Louisiana officials have confirmed that St. Bernard Parish’s waterline has been infected with the brain eating amoeba and they are now making sure that all the necessary preventative measures are being taken, so that the people can be kept safe.
The Department of Health and Hospitals (DHH) has decided to implement a 60-day chlorination procedure, so that the water could be rid of the dangerous amoeba. The water will be tested again at the end of the 60-day period and it will be determined whether or not additional measures are necessary.
“We trust their expertise in this field. We do we feel that the system is fine and this was an anomaly,”said David Peralta, the President of St. Bernard Parish.
The most important fact that St. Bernard Parish locals need to be aware of is that they can only get sick if the contaminated water enters their noses. This means that the water from the public waterline remains safe for drinking and that they need to take all the necessary precautions so that water does not enter their noses.
The disease is manifested through flue-like symptoms in its initial stages and serious headaches that get worse and worse. Since there are no specific symptoms for the disease, it is extremely difficult to diagnose. Also, since medical treatment proves unable to save the patients most of the time, the best way to deal with the disease is to prevent it as best as possible.
The Centers for Disease Control and Prevention (CDC) has released a set of rules that the locals are advised to be aware of and to put into action, so that they can stay safe from the brain eating amoeba.
Until the water system is declared safe, locals should not allow water from the public system to enter their noses under any circumstances. This includes showering and regular washing of the face. Also, small plastic pools need to be handled with special care, because they facilitate the water getting into the noses of children.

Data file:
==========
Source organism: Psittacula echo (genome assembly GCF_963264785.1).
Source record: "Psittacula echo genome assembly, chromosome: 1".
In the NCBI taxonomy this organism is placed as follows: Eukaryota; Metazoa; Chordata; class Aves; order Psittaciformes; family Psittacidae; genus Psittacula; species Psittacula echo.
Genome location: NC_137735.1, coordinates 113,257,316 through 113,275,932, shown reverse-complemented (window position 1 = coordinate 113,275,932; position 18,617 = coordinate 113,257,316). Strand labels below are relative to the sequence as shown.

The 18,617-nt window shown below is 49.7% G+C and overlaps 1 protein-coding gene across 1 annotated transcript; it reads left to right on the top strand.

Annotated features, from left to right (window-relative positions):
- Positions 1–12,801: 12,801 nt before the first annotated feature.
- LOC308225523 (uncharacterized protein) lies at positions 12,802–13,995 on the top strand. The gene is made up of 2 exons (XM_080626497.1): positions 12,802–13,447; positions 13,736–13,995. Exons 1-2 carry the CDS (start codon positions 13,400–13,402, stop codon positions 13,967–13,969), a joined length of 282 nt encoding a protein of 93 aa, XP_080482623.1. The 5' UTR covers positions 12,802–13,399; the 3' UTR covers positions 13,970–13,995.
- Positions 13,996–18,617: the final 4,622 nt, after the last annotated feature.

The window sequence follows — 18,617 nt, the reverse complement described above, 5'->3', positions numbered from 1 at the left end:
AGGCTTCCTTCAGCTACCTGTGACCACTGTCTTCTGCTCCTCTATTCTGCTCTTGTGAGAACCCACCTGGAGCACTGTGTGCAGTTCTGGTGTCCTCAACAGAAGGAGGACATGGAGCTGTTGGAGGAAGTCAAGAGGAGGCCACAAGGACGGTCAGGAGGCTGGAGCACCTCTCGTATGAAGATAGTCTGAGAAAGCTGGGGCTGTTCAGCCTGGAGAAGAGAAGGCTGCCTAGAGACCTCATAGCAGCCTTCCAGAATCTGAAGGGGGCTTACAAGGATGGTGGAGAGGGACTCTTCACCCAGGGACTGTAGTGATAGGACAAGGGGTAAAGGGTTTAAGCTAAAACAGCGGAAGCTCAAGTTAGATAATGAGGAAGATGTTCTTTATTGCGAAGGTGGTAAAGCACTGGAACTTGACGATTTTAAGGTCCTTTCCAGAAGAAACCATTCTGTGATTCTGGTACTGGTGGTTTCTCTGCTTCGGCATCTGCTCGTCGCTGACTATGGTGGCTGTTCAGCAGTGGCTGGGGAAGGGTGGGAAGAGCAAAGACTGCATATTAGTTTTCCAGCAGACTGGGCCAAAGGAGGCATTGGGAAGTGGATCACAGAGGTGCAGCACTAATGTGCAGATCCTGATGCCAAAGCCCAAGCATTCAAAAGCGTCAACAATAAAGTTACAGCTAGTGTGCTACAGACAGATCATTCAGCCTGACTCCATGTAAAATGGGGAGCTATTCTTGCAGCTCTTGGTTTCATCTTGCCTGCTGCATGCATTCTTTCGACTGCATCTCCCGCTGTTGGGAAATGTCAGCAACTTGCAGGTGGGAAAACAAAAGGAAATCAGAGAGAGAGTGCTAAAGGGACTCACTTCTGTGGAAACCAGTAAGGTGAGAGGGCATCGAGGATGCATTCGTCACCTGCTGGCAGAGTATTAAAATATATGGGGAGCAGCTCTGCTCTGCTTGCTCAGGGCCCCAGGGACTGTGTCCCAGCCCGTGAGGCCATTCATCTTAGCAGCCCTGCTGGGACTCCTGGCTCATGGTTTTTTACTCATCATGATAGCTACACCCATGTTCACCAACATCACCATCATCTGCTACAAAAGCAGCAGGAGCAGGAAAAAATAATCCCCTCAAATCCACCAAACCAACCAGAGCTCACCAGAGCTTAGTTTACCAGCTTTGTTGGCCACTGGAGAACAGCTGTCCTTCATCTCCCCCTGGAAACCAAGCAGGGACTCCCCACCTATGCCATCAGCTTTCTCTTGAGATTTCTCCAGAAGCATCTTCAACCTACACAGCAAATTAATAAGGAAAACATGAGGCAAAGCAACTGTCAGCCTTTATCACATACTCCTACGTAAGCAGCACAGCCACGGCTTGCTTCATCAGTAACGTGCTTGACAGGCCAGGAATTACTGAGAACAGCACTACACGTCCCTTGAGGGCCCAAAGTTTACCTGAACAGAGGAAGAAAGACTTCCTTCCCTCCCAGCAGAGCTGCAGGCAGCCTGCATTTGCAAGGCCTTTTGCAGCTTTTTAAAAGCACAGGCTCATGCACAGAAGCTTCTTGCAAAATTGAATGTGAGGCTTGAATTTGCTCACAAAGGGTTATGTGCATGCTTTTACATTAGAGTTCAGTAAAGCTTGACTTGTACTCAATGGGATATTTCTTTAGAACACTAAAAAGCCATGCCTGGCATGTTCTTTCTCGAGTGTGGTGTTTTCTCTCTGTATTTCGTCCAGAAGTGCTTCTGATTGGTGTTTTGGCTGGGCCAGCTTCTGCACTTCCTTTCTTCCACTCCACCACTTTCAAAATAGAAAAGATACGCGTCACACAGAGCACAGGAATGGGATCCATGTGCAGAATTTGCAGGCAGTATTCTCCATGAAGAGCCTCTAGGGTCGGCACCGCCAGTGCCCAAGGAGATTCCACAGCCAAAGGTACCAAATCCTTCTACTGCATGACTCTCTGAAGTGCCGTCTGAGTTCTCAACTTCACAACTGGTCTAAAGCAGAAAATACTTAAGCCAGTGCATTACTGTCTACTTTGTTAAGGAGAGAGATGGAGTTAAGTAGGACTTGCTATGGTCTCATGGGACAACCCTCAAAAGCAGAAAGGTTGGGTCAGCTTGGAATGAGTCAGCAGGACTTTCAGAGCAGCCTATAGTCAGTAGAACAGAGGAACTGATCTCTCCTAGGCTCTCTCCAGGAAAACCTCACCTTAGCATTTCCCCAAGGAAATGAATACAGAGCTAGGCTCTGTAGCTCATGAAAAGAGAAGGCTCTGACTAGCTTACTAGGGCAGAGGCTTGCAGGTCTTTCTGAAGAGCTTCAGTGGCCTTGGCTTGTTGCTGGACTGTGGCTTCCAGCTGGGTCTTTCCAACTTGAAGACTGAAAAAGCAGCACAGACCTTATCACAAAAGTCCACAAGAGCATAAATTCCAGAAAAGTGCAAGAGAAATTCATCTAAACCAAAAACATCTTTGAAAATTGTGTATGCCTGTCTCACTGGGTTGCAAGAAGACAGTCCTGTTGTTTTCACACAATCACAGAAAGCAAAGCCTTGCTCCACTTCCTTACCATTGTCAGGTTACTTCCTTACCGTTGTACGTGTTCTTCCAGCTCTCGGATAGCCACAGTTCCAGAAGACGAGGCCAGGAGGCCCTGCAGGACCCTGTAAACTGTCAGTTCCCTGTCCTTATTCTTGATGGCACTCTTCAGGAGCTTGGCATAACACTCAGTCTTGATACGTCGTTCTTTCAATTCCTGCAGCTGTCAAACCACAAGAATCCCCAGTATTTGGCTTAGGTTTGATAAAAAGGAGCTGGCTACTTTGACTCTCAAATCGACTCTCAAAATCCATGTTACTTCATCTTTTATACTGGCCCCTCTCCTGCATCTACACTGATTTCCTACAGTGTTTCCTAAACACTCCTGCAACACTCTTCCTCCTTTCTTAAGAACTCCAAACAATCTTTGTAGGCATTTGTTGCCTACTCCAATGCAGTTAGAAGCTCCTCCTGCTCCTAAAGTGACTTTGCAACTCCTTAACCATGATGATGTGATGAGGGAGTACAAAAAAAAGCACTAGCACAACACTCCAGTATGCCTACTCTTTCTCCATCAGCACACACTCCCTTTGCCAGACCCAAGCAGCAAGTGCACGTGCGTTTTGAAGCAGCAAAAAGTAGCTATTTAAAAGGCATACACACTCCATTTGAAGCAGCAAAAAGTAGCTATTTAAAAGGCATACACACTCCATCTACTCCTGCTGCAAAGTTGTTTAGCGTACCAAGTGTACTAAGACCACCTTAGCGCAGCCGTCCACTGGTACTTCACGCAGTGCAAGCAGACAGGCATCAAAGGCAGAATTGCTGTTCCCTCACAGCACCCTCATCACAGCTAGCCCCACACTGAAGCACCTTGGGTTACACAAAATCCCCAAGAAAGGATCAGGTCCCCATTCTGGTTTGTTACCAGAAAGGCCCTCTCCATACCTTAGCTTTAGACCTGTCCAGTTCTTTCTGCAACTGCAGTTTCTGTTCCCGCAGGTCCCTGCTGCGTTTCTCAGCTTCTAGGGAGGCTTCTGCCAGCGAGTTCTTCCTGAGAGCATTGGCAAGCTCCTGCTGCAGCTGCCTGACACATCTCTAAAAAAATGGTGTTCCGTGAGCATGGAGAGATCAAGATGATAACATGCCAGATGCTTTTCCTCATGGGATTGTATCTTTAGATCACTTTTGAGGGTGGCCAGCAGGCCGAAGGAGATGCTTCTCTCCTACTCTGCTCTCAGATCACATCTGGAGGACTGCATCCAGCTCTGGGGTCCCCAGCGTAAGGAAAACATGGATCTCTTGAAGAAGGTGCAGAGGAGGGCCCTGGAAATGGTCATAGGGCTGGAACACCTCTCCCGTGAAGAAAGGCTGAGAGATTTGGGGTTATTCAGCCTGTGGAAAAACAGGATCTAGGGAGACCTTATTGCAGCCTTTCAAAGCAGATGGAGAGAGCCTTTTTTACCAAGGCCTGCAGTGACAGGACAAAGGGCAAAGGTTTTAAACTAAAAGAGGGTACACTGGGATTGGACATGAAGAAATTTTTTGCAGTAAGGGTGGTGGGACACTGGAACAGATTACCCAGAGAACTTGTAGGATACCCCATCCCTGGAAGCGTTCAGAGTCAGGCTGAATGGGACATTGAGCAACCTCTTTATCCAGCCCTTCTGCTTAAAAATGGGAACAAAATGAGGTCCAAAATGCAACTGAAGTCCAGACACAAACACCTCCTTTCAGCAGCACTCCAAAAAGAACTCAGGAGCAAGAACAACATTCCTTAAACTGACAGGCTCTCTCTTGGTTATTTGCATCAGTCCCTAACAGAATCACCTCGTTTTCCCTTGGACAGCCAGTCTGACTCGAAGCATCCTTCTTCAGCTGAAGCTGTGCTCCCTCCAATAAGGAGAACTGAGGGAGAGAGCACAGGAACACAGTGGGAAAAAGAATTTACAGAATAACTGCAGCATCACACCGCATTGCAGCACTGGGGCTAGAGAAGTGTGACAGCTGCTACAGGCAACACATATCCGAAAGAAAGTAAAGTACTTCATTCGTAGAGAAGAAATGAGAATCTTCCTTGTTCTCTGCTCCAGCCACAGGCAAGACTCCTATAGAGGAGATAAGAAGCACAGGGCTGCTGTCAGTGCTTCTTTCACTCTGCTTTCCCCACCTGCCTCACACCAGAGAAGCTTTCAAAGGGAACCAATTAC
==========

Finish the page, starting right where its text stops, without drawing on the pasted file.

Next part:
The proper way of using these pools is washing them properly after use, disinfecting them and leaving them out to dry completely. Furthermore, proper pools should be kept clean and chlorine-based solutions should be added to the water.
Jumping into pools or baths should be avoided because it puts people at great risk of getting contaminated with the amoeba, due to the high pressure that enables the parasite to enter the nasal cavity.
Neti pots should be filled with water that was boiled and cooled or sterile saline solution, as filling these with contaminated water would constitute high risk behavior. Nasal cleansing solutions used for children should be procured from drug stores, at least until the waterline is cleared, as children are especially sensitive to the brain eating amoeba.
The CDC also advises people to avoid as much as possible to enter water basins that are not treated and cleaned, such as ponds and lakes that have not been cleared for bathing by the authorities, so as to keep safe from the brain eating amoeba.
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